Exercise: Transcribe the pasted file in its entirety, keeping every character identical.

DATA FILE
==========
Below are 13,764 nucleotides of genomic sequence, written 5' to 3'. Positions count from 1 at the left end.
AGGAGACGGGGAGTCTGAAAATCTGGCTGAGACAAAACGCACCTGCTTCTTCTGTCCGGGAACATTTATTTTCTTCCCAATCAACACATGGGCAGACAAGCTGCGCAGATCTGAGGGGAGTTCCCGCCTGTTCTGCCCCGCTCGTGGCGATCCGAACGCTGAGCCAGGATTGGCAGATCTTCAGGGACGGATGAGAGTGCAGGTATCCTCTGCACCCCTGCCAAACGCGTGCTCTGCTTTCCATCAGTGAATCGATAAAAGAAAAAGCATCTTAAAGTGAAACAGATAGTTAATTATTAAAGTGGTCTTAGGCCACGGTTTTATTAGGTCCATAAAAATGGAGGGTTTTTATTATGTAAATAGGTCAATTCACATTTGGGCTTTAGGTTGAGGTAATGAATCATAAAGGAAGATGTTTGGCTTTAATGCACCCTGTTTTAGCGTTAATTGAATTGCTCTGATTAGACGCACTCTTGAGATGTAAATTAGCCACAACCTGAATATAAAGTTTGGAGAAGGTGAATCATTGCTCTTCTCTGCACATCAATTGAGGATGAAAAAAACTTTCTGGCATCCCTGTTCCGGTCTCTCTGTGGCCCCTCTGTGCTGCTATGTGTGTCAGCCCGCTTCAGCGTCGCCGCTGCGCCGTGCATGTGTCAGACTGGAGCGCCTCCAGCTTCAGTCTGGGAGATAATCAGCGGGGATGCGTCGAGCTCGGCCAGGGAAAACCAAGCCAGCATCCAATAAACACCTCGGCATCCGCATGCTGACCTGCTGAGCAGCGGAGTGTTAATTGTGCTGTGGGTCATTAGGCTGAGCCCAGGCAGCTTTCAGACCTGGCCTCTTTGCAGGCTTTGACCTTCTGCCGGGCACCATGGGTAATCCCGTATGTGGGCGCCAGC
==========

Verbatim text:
Below are 13,764 nucleotides of genomic sequence, written 5' to 3'. Positions count from 1 at the left end.
AGGAGACGGGGAGTCTGAAAATCTGGCTGAGACAAAACGCACCTGCTTCTTCTGTCCGGGAACATTTATTTTCTTCCCAATCAACACATGGGCAGACAAGCTGCGCAGATCTGAGGGGAGTTCCCGCCTGTTCTGCCCCGCTCGTGGCGATCCGAACGCTGAGCCAGGATTGGCAGATCTTCAGGGACGGATGAGAGTGCAGGTATCCTCTGCACCCCTGCCAAACGCGTGCTCTGCTTTCCATCAGTGAATCGATAAAAGAAAAAGCATCTTAAAGTGAAACAGATAGTTAATTATTAAAGTGGTCTTAGGCCACGGTTTTATTAGGTCCATAAAAATGGAGGGTTTTTATTATGTAAATAGGTCAATTCACATTTGGGCTTTAGGTTGAGGTAATGAATCATAAAGGAAGATGTTTGGCTTTAATGCACCCTGTTTTAGCGTTAATTGAATTGCTCTGATTAGACGCACTCTTGAGATGTAAATTAGCCACAACCTGAATATAAAGTTTGGAGAAGGTGAATCATTGCTCTTCTCTGCACATCAATTGAGGATGAAAAAAACTTTCTGGCATCCCTGTTCCGGTCTCTCTGTGGCCCCTCTGTGCTGCTATGTGTGTCAGCCCGCTTCAGCGTCGCCGCTGCGCCGTGCATGTGTCAGACTGGAGCGCCTCCAGCTTCAGTCTGGGAGATAATCAGCGGGGATGCGTCGAGCTCGGCCAGGGAAAACCAAGCCAGCATCCAATAAACACCTCGGCATCCGCATGCTGACCTGCTGAGCAGCGGAGTGTTAATTGTGCTGTGGGTCATTAGGCTGAGCCCAGGCAGCTTTCAGACCTGGCCTCTTTGCAGGCTTTGACCTTCTGCCGGGCACCATGGGTAATCCCGTATGTGGGCGCCAGC